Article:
From all the evaluated exposures, only the exposure to radiation before and during pregnancy had different odds between the groups (0.010 and 0.036 for radiography and tomography, respectively). Contact with chemical agents, repellents, and other substances did not present significant p values (Table 3).

Table 3

Ratios of exposures of the mother during pregnancy in cases and controls.

Condition p value

Case Control

n or median % or interquartile n or median % or interquartile

Worked during pregnancy Yes, outside home 20 35.1% 31 27.2% 0.235
Yes, at home 8 14.0% 10 8.8%
No 29 50.9% 73 64.0%
Contact with ink Yes, during pregnancy 16 27.6% 35 30.7% 0.822
Yes, before 1 1.7% 1 0.9%
No 41 70.7% 78 68.4%
Contact with varnishes Yes, during pregnancy 8 13.8% 9 7.9% 0.168
Yes, before 1 1.7% 0 0.0%
No 49 84.5% 105 92.1%
Contact with solvents Yes, during pregnancy 8 13.8% 12 10.4% 0.291
Yes, before 1 1.7% 0 0.0%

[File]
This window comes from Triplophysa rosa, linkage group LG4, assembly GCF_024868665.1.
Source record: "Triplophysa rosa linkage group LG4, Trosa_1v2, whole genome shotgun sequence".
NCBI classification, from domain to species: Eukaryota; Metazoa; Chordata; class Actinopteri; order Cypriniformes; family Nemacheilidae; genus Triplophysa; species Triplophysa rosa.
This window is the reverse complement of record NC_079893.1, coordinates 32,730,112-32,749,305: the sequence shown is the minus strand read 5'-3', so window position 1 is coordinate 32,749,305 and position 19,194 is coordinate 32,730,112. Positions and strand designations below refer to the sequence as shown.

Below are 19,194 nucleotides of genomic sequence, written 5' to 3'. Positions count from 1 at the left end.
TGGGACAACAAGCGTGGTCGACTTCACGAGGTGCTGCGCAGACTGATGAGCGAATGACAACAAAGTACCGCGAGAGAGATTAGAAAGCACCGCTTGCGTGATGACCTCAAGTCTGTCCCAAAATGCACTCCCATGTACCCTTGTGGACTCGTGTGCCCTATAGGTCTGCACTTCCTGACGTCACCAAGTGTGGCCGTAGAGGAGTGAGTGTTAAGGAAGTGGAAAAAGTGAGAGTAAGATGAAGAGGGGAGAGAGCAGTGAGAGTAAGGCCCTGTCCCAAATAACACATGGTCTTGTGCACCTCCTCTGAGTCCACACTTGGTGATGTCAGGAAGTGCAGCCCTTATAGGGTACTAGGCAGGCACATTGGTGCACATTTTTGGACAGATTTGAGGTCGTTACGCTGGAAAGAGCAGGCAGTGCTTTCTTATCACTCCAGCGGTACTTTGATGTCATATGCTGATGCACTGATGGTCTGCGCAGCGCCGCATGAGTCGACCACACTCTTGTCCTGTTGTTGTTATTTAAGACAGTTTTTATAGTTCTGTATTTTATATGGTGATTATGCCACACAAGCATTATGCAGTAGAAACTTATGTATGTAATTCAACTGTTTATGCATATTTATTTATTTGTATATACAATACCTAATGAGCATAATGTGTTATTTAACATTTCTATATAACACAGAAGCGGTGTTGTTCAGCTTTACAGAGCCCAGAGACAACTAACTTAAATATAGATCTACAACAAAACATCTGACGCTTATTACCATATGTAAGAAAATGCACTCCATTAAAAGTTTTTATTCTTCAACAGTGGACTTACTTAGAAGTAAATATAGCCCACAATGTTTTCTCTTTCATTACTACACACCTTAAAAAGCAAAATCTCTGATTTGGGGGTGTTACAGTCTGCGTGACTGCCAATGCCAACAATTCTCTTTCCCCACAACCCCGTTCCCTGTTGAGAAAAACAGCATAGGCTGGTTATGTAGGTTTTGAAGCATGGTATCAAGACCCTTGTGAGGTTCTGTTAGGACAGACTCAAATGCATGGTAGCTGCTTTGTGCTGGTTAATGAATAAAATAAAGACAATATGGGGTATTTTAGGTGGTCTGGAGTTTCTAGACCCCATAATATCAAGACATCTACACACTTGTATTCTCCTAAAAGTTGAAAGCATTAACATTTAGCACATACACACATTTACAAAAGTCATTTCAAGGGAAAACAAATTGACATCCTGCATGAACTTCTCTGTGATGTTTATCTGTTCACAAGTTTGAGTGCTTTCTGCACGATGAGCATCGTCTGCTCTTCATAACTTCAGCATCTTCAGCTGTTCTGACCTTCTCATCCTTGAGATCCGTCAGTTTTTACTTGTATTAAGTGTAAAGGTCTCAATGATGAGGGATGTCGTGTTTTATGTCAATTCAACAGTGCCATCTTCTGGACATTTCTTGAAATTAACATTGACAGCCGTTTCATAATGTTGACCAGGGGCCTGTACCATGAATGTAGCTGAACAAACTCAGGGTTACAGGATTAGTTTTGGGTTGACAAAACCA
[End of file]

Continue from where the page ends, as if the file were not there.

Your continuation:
No 49 84.5% 103 89.6%
Contact with tails Yes, during pregnancy 9 15.8% 14 12.2% 0.637
Yes, before 0 0.0% 1 0.9%
No 48 84.2% 100 87.0%
Contact with repellents Yes, during pregnancy 20 34.5% 55 47.8% 0.095
No 38 65.5% 60 52.2%
Contact with pesticides Yes, during pregnancy 4 7.0% 7 6.1% 0.814
No 53 93.0% 108 93.9%
Contact with poisons Yes, during pregnancy 7 12.3% 19 16.8% 0.438
No 50 87.7% 94 83.2%
Contact with pesticides Yes, during pregnancy 0 0.0% 2 1.8% 0.314
No 57 100.0% 112 98.2%
Contact with hair dye Yes, during pregnancy 8 13.8% 21 18.4% 0.443
No 50 86.2% 93 81.6%
Contact with enamels Yes, during pregnancy 33 56.9% 67 59.3% 0.953
Yes, before 1 1.7% 2 1.8%
No 24 41.4% 44 38.9%
Contact with capillary smoothing with ammonia Yes, during pregnancy 2 3.4% 6 5.3% 0.667
Yes, before 0 0.0% 1 0.9%
No 56 96.6% 107 93.9%